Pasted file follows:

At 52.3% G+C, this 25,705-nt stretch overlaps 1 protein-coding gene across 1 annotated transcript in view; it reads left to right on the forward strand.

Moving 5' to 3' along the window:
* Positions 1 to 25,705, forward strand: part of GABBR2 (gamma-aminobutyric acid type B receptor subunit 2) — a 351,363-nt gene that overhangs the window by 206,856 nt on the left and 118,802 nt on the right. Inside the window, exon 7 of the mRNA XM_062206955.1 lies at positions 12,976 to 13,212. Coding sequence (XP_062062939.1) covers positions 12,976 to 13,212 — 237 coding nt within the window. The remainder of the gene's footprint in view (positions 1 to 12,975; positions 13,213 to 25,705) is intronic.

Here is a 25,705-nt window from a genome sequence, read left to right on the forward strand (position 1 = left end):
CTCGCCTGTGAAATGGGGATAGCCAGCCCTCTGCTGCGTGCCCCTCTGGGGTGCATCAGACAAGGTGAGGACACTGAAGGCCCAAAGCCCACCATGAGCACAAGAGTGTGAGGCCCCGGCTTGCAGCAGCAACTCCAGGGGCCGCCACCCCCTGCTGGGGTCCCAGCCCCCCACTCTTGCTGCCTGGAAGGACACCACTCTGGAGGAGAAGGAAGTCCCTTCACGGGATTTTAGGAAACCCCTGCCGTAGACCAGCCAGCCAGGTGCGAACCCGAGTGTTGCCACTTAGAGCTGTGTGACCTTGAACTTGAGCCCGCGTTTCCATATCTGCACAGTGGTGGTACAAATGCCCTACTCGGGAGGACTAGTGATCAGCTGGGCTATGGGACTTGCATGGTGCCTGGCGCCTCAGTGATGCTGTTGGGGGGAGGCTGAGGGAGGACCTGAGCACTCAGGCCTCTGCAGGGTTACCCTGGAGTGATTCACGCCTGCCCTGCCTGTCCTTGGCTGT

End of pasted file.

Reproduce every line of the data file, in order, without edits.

At 52.3% G+C, this 25,705-nt stretch overlaps 1 protein-coding gene across 1 annotated transcript in view; it reads left to right on the forward strand.

Moving 5' to 3' along the window:
* Positions 1 to 25,705, forward strand: part of GABBR2 (gamma-aminobutyric acid type B receptor subunit 2) — a 351,363-nt gene that overhangs the window by 206,856 nt on the left and 118,802 nt on the right. Inside the window, exon 7 of the mRNA XM_062206955.1 lies at positions 12,976 to 13,212. Coding sequence (XP_062062939.1) covers positions 12,976 to 13,212 — 237 coding nt within the window. The remainder of the gene's footprint in view (positions 1 to 12,975; positions 13,213 to 25,705) is intronic.

Here is a 25,705-nt window from a genome sequence, read left to right on the forward strand (position 1 = left end):
CTCGCCTGTGAAATGGGGATAGCCAGCCCTCTGCTGCGTGCCCCTCTGGGGTGCATCAGACAAGGTGAGGACACTGAAGGCCCAAAGCCCACCATGAGCACAAGAGTGTGAGGCCCCGGCTTGCAGCAGCAACTCCAGGGGCCGCCACCCCCTGCTGGGGTCCCAGCCCCCCACTCTTGCTGCCTGGAAGGACACCACTCTGGAGGAGAAGGAAGTCCCTTCACGGGATTTTAGGAAACCCCTGCCGTAGACCAGCCAGCCAGGTGCGAACCCGAGTGTTGCCACTTAGAGCTGTGTGACCTTGAACTTGAGCCCGCGTTTCCATATCTGCACAGTGGTGGTACAAATGCCCTACTCGGGAGGACTAGTGATCAGCTGGGCTATGGGACTTGCATGGTGCCTGGCGCCTCAGTGATGCTGTTGGGGGGAGGCTGAGGGAGGACCTGAGCACTCAGGCCTCTGCAGGGTTACCCTGGAGTGATTCACGCCTGCCCTGCCTGTCCTTGGCTGT